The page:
June 28th, 2011
HFH Japan Sends Third Team Of Volunteers To Clear Debris And Clean Up Houses In Badly-Hit Iwate Prefecture
Habitat board chair Ken Klein (left) receives the Standard Chartered donation from Mark Devadason, the bank’s group head of regions, corporate affairs, at Standard Chartered’s Hong Kong head office.
HONG KONG/IWATE, Japan, 28th June 2011: Habitat for Humanity’s response in earthquake-struck Japan has been boosted by a 32.3 million yen (US$400,000) donation from the Standard Chartered banking group.
Standard Chartered’s employees and customers raised the money with the banking group providing a matching gift for their contributions. The funds raised will go toward Habitat’s “Rebuilding Japan” program to support those affected by the earthquake and tsunami of 11th March.
“We are so grateful for this donation from Standard Chartered. It will allow us to assist those whose homes were damaged by the brutal tsunami waves, and those who lost their homes completely and are currently living in temporary government shelters,” said Kentaro Yamazaki, head of HFH Japan.
Ken Klein, chairman of Habitat for Humanity International’s board of directors, received the donation at a ceremonial handover whilst on a visit to Hong Kong.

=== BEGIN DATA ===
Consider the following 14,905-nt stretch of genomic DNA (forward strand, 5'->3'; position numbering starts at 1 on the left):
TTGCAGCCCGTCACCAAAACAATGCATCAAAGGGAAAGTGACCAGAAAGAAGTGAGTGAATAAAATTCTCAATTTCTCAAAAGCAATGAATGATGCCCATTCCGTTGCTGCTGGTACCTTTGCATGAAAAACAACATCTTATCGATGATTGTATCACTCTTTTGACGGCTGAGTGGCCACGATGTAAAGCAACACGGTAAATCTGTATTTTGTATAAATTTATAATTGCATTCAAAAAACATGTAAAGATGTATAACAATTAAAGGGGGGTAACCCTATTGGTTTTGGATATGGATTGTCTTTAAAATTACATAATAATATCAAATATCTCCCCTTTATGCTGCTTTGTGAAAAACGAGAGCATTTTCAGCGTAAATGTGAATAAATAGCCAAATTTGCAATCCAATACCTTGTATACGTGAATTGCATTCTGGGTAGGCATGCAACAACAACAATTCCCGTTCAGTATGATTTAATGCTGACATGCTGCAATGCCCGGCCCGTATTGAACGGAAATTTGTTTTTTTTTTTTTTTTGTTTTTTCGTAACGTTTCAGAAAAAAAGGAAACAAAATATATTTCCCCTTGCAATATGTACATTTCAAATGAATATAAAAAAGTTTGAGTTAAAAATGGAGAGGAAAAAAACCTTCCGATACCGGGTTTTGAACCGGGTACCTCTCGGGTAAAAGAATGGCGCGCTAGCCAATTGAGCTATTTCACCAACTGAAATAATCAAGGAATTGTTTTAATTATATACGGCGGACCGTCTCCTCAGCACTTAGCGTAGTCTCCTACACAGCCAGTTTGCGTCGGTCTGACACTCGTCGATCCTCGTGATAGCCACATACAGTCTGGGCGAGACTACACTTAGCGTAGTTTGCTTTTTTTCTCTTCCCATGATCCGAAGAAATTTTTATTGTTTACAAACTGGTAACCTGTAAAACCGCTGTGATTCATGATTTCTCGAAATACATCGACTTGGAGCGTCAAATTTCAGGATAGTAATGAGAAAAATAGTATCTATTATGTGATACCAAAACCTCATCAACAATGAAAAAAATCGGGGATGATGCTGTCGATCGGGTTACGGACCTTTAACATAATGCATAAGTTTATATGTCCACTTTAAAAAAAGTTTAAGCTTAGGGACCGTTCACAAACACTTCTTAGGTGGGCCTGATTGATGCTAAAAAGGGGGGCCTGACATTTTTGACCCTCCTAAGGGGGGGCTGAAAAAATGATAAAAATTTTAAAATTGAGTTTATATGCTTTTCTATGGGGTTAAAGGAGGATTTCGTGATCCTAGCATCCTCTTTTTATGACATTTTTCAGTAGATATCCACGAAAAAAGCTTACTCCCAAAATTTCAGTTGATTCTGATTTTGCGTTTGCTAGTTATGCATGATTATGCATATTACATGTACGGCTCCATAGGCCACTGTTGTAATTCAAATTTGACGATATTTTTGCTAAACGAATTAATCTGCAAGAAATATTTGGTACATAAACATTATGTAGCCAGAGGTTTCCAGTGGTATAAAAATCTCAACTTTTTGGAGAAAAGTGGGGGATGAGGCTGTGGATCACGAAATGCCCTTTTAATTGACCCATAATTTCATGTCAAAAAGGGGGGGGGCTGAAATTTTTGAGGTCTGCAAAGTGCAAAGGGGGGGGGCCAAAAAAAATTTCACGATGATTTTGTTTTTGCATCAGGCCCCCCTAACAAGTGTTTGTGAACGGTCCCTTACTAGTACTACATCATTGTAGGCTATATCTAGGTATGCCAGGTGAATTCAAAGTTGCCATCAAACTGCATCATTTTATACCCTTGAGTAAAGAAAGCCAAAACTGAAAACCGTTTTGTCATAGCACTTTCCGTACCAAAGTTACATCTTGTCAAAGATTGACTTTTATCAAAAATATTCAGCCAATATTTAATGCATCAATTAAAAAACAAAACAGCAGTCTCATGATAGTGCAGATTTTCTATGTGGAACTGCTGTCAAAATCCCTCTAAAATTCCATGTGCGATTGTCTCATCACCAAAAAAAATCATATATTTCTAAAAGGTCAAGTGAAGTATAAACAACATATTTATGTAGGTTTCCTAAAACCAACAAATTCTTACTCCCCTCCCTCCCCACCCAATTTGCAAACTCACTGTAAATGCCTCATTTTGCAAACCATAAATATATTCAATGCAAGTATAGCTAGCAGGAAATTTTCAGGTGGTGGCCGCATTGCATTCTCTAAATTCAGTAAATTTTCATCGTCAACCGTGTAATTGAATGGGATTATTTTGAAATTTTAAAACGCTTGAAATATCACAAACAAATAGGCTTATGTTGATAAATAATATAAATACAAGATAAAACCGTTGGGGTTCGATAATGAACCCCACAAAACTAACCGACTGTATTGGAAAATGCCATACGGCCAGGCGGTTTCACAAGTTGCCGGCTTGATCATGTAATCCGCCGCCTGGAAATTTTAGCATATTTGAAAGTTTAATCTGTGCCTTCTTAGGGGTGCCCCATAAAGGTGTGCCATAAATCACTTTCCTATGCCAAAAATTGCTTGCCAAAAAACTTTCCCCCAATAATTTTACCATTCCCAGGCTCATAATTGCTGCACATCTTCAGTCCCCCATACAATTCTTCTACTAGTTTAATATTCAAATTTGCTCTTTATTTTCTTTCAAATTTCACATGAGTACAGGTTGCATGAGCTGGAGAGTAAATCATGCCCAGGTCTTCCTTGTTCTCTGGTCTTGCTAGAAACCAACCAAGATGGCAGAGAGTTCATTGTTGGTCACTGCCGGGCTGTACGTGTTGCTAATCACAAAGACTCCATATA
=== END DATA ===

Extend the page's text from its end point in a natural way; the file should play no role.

This recent donation builds on Standard Chartered’s existing relationship with Habitat for Humanity, established after the severe flooding in Pakistan in 2010.
Standard Chartered Group raised a total of US$578,183 across its worldwide network for Japan. Of this amount, US$400,000 has been donated to Habitat for Humanity, with the remainder going to the Japanese Red Cross.
As part of its disaster response program in Japan, Habitat aims to clear debris and clean 300 homes, repair 100 homes and distribute 1,000 “home starter” kits.
Habitat for Humanity volunteers are clearing away debris, pulling out wet flooring and insulation and undertaking housing repair works – doing everything necessary to ensure that families currently in evacuation centers, or with friends and family, can return to clean and healthy homes.
The third team of volunteers recently returned after working over a weekend in badly affected Ofunato and Rikuzentakata cities in Iwate Prefecture.
Volunteer Motoki Sasaki, 32, works for an organization that advises corporate companies how to safely dispose of industrial waste. “I was part of a team of volunteers clearing debris and trash from a rice field in Rikuzentakata, a city in Iwate Prefecture. Rice fields are small areas of private land so it is difficult for big excavation machinery to access the fields. This is why individual volunteer help is really needed here,” said Sasaki.
Fellow volunteer, Takeru Nakano, a 49-year-old architect, helped to clear mud and cleaned up a shop in Ofunato, and also cleared a ditch. “Some buildings are still standing but if you look closely you can see that these buildings were submerged up the first floor, some to the second floor, and most of them have broken doors and windows hidden by temporary sheeting. It has been three months since the earthquake and tsunami but so many people still need support,” said Nakano.